The artsy midcoast town clusters a lot of fun and funky retail on just a few streets.
By Tina Fischer
Photographs by Benjamin Williamson
[dropcap letter=”J”]ust outside Portland’s suburban orbit, Brunswick is a commercial and cultural center in its own right, with first-rate museums (thank Bowdoin College), arts venues, and a diverse dining scene. The shopping’s great too, with dozens of stores and galleries within easy walking distance of one another. Plus, there’s ample free parking (no meters!), though the two-hour limit may not be enough to take in all downtown has to offer.
This consignment shop recycles gently used outdoor equipment and apparel for all ages. Find deals on nearly new backpacks, tents, sleeping bags, boots, skis, and more, sporting labels from Patagonia, North Face, L.L.Bean, Kelty, Fischer, Smart Wool — the mix is always changing.
“Wyler’s is a modern general store,” one staffer told me. “A woman can grab a gift for a friend’s dinner party, part of the meal, and a new outfit to wear too.” There’s also jewelry, pottery, pillows, purses, toys, cookbooks, jams and sauces, Maine-roasted coffee, Haven’s chocolates, and fresh bread delivered daily from Portland’s Standard Baking Co.
Gary Lawless chalks his store’s longevity (40 years) up to his large selections of Maine books, current fiction, and children’s lit, along with, “loyal customers — people who still read!” Those customers say it’s Lawless himself. “Gary can order anything and it’s here in three days,” one testifies. “Who needs Amazon?”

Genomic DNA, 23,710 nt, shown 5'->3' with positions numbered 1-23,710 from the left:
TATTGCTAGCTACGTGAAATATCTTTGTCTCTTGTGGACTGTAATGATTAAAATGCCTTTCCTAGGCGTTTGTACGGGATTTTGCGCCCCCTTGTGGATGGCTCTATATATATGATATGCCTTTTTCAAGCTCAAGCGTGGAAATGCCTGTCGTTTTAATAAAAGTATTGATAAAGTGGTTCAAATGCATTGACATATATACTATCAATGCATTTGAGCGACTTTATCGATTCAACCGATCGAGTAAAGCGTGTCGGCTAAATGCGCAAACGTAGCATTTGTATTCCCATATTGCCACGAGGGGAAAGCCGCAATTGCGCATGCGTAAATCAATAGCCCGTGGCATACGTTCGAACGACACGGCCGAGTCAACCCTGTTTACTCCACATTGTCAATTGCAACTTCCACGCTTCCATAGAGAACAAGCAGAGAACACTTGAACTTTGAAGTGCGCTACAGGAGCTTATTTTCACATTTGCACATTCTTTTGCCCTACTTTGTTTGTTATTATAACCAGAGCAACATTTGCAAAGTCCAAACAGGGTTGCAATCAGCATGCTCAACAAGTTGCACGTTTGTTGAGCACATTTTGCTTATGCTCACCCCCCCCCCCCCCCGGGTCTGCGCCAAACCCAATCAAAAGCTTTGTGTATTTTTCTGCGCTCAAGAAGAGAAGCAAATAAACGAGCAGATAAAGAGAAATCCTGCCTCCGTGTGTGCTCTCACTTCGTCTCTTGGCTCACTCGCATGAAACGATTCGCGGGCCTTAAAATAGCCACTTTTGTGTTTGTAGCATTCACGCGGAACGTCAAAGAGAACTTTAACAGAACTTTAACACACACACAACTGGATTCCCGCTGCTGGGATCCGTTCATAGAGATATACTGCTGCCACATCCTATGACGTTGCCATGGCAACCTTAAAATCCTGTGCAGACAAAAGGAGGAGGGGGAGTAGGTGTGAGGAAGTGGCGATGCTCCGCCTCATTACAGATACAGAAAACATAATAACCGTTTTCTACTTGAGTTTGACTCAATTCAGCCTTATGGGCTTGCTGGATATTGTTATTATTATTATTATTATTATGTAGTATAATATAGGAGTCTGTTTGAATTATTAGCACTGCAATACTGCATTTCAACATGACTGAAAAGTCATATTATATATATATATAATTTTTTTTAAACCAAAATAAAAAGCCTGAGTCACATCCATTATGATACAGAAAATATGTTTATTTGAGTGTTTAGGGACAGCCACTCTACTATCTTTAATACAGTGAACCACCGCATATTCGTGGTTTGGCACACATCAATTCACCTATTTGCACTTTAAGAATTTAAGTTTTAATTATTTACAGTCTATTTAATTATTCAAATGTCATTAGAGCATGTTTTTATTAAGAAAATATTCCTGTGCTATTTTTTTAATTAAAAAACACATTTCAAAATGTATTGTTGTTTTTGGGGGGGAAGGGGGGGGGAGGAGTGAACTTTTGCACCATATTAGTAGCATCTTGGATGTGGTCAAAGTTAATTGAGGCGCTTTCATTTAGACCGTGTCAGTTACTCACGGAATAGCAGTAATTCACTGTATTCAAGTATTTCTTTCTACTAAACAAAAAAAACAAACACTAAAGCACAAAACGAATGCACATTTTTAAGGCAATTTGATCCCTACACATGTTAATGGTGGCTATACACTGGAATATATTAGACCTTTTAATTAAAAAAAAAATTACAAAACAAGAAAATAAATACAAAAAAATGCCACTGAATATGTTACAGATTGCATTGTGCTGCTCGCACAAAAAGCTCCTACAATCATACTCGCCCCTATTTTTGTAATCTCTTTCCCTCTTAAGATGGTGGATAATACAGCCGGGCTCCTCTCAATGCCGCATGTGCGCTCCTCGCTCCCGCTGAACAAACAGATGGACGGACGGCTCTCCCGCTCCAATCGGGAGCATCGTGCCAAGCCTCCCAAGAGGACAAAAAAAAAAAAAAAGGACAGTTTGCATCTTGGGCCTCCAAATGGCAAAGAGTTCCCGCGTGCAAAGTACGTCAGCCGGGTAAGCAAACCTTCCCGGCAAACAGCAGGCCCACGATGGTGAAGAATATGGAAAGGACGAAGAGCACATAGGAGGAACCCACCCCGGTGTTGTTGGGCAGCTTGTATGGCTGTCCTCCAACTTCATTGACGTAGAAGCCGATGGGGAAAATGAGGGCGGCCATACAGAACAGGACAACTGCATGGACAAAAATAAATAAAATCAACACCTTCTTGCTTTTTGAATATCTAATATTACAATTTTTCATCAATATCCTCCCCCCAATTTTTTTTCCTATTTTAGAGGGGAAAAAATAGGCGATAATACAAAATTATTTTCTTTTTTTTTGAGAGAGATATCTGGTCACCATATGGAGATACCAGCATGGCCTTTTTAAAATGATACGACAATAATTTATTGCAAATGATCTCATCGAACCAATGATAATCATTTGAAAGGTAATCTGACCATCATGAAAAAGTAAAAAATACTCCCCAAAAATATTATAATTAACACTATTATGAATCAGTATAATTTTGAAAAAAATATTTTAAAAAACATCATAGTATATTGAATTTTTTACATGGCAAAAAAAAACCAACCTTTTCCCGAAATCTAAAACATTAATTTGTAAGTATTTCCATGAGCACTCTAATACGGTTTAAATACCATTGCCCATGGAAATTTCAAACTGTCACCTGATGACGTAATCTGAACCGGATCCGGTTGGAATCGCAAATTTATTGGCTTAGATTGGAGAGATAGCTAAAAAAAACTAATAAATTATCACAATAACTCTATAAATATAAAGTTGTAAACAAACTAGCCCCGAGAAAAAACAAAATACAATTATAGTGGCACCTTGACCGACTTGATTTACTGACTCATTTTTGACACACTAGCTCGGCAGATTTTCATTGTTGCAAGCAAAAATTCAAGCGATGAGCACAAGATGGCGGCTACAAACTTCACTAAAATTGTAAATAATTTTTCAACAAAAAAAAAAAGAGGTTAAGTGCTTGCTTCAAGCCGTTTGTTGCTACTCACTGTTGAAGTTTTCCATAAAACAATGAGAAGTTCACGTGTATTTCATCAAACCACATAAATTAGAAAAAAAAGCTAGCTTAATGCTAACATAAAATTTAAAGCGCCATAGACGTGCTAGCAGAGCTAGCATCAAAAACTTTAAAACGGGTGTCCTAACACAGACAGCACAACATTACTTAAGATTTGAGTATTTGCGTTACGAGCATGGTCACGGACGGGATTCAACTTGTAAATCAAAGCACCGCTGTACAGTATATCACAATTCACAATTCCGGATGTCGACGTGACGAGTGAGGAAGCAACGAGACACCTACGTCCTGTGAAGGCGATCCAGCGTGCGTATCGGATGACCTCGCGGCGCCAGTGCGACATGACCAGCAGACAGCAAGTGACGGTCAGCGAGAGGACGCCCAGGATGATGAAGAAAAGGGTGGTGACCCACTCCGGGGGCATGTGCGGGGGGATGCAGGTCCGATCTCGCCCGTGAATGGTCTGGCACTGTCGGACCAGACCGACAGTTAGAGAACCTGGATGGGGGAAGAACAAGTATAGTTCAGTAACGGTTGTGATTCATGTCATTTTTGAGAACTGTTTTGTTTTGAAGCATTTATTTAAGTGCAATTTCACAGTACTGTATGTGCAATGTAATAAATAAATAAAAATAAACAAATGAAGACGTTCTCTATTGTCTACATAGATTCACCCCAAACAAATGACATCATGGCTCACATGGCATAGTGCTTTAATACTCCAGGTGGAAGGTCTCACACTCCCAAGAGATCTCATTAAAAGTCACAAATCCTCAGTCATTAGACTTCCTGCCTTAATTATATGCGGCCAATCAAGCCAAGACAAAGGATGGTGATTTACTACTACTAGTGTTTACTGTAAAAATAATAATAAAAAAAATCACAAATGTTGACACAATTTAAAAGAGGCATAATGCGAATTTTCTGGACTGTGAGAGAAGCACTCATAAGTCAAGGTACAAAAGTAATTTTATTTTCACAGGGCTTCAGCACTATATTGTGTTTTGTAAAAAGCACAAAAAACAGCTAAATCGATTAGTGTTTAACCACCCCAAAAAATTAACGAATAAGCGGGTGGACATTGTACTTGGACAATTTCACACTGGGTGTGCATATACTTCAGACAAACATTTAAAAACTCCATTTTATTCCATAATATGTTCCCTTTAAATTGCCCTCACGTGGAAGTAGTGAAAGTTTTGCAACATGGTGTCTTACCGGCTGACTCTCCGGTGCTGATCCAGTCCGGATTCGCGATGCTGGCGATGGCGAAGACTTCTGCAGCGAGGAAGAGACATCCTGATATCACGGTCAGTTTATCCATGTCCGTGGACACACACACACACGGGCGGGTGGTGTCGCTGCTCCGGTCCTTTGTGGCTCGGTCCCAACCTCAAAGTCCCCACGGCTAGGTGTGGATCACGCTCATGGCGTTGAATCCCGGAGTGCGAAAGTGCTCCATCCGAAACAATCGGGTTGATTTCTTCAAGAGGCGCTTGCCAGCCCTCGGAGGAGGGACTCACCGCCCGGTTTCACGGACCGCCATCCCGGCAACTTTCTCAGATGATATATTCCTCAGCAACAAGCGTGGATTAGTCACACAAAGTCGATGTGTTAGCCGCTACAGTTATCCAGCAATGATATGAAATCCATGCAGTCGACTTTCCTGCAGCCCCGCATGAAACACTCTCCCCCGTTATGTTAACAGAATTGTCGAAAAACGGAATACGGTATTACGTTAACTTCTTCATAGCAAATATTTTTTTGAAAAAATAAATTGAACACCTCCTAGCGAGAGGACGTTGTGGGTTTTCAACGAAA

This 6,000-plus-square-foot emporium (on two levels) opened 20 years ago as a traditional furniture store. Today, it’s much more. Inviting displays feature umpteen gift categories, plus puzzles, games, gardening items, teapots, cheeseboards, baskets, and rugs.
Vintage items, smart antiques, and whimsical gifts are the focus of this eclectic, welcoming shop. Owners Hannah Beattie and Dustan Larsen also feature the work of local artisans and Hannah’s own creations. They sell the popular Annie Sloan chalk paints too, which simplify furniture refinishing.
Whimsical gifts and vintage goods at Hatch.
Homegoods at Wyler’s.
A grandfather clock at Cabot Mill Antiques.
Trying on gently used outdoor gear at Woods + Waters Gear Exchange.
True to its name, this arts-supply store carries tools, kits, and inspiration for a wide range of creative exploration. All ages and skill levels are welcome, and owner Leslie Beattie has experience in many media. The work of emerging local artists is always on display, and a live band is on hand during Brunswick’s monthly art walk.
Fort Andross Mill Complex, 14 Maine St., Brunswick. 207-725-2855.
You could spend a few hours perusing the 160 dealer displays in the repurposed Fort Andross Mill. Antiques include everything from clocks and tools to glassware and estate jewelry, plus a lot of furniture, textiles, and lighting. It’s a huge space, but it’s well organized for easy browsing.